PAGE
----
Valley of Dry Bones: Ezekiel 37:1-14 Sunday School Lesson

Come to Life!   Sunday School Lesson on Ezekiel and the Valley of Dry Bones

How can we put life into things? Can we bring things to life out of nothing? Aside from a few simple “magic” tricks, it is impossible for us as humans to bring things to life, but our God gives hope, renewal, and new opportunity! This lesson discusses the vision of Ezekiel and the valley of dry bones, reminding us that God has a plan in all things. He can bring the dead back to life and gives us new life in Jesus. With Him, we have hope!

Sometimes we try to do things on our own power, and life becomes exhausting. We want to feel powerful and capable, but in the end, we only have life because God gives it to us! We can hope in the most hopeless times because our hope is in Jesus. He defeated death so that we can have new life. Ezekiel saw dry bones coming to life and had hope for God’s people of Israel. We know that we have hope for things in our lives, because God gave His Son for all people!

Passage: Ezekiel 37:1-14

More Bible Teaching Ideas on Ezekiel for Kids: Don’t miss the kids Bible lesson, full Sunday School lesson, Bible craft ideas, and children’s sermon lesson.

Target Audience: Kindergarten-6th grade

Materials Needed: Construction paper; paper plates; magazines; glue; markers or crayons; tape; scissors; decorative supplies; cups; string; ; Bibles.

Lesson Opening: This is an interesting passage from the Bible, featuring a strange and rather macabre vision. Ezekiel saw a vast group of dry bones come to life and move! This can make for some fun skeleton-themed activities, though. Open with some games or discussions to spark thought and introduce themes. Some possible ideas include:

  • “Do-overs?” Illustrate how hard it might be to create something out of nothing or to start over on things. Show an elaborate artwork or Lego/block creation and explain that it took a long time to build. Knock the creation down, and consider how tough it might be to put back up. For a simpler object lesson, squeeze toothpaste out of a tube, and ask students if it’s possible to put it back inside.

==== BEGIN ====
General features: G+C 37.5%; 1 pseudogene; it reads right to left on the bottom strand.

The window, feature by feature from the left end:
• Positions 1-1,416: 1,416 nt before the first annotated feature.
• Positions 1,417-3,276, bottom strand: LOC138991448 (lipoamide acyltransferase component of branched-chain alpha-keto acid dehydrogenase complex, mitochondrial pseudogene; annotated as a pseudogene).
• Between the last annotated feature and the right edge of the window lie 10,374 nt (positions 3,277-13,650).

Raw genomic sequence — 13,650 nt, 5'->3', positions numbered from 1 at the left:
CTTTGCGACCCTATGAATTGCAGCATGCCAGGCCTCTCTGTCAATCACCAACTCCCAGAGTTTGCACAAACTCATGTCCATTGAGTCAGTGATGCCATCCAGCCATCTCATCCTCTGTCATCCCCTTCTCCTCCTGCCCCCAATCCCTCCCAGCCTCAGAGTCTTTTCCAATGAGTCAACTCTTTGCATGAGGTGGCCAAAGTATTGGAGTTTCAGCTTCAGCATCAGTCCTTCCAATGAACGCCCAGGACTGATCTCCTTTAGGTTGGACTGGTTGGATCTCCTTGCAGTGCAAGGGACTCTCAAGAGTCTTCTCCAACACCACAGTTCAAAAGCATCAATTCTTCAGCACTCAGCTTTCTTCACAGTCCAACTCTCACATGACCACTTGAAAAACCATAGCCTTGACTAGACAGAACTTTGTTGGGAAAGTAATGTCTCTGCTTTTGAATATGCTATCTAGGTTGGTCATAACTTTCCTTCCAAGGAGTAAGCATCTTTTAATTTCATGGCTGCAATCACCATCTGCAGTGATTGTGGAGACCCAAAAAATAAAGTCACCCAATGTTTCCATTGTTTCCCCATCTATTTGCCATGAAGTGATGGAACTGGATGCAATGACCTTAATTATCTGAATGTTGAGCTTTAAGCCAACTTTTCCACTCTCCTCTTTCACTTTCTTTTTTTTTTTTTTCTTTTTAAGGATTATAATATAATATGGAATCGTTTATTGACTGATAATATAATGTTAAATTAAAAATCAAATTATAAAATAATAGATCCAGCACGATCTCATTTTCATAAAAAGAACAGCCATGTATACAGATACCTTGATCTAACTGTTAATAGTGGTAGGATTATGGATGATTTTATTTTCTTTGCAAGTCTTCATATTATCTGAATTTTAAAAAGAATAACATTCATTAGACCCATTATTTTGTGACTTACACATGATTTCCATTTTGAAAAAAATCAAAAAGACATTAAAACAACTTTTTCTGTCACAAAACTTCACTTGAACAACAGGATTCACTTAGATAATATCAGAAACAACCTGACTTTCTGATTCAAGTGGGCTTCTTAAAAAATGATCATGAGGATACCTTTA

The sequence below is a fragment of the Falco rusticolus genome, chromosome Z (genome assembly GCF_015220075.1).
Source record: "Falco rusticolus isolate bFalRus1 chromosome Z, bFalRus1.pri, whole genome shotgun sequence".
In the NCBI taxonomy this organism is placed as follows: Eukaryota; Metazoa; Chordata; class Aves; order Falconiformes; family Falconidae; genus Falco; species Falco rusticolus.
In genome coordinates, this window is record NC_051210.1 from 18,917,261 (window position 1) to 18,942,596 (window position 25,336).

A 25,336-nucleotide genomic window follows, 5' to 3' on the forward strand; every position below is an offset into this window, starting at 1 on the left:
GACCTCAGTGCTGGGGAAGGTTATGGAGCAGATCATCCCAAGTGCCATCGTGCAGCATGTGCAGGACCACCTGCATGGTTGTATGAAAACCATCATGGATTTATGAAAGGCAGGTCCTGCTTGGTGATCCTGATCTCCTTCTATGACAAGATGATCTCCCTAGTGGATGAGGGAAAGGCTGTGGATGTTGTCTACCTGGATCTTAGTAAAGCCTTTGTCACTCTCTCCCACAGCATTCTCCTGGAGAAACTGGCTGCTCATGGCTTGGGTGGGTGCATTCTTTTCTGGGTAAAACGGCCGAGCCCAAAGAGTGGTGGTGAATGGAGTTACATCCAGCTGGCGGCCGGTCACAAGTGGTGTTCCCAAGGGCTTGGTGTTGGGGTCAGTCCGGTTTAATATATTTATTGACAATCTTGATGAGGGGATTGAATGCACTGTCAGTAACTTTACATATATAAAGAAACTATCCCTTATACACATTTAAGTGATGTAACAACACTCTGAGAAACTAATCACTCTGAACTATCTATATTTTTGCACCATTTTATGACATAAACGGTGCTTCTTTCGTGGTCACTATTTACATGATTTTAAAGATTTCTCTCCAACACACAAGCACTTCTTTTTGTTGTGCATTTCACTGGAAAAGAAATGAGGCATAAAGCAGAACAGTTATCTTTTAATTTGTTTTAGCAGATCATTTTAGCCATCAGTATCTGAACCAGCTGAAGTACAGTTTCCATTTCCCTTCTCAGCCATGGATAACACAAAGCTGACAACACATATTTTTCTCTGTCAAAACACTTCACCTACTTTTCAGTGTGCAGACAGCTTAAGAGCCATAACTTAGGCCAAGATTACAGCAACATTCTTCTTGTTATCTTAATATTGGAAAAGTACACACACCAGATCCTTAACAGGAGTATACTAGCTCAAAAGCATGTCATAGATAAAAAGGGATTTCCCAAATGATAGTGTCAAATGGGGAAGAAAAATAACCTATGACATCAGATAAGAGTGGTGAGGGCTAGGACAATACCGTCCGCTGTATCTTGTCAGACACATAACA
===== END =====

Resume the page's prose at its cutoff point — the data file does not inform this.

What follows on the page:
• Whose skeleton is this? Show students pictures of skulls or full skeletons. Invite them to guess what animal the skeleton belongs to, based on the bones. 
  • Body part musical chairs: play musical chairs with a twist: instead of simply sitting in the chairs, call out a specific bone or body part, and have students touch that body part to the chair to earn a spot. For older students, consider using scientific terms for the bones. 
  • Put it together! Find (or make!) a jigsaw puzzle, if possible, one with a skeleton. Invite students to put the pieces together to create the whole. To make this a competitive activity, split the group and have teams race to put their puzzles together. 
  • Bone facts: discuss interesting details and facts about bones (what they’re made out of, how many we have, which body parts contain the most, etc.). 
  • Breath-powered: have students play a new variation on “air hockey”: seat pairs or teams of students across a table from each other, and provide students with straws and ping-pong balls. The goal is to use the straw to funnel air and blow the ping-pong ball across the table to roll over the opposing team’s side. The air will give “life” to the ball, just as the Holy Spirit breathes life into us!
  • Listen to or sing the classic “dem bones” song that comes from this passage. Additionally (depending on audience), consider the classic cartoon short “Spooky Scary Skeletons.”

Tell students that today’s passage is an interesting Old Testament story about a prophet who was called to preach to a pile of dry bones! It’s a remarkable scene involving a dry skeleton that comes to life. Just as God breathed life into the bones, He gives us new life and hope, no matter what happens.

Bible Lesson:

This passage is a strange one, with the vision of dry bones and instructions to bring them to life with prophecy. But there are some great Godly reassurances to be gained through these verses, along with an interesting story. Have students take turns reading the verses, or read them aloud to younger children, and pause to explain and consider what the components mean.

 The hand of the Lord was upon me, and he brought me out in the Spirit of the Lord and set me down in the middle of the valley; it was full of bones. And he led me around among them, and behold, there were very many on the surface of the valley, and behold, they were very dry. And he said to me, “Son of man, can these bones live?” And I answered, “O Lord God, you know.”  -Ezekiel 37:1-3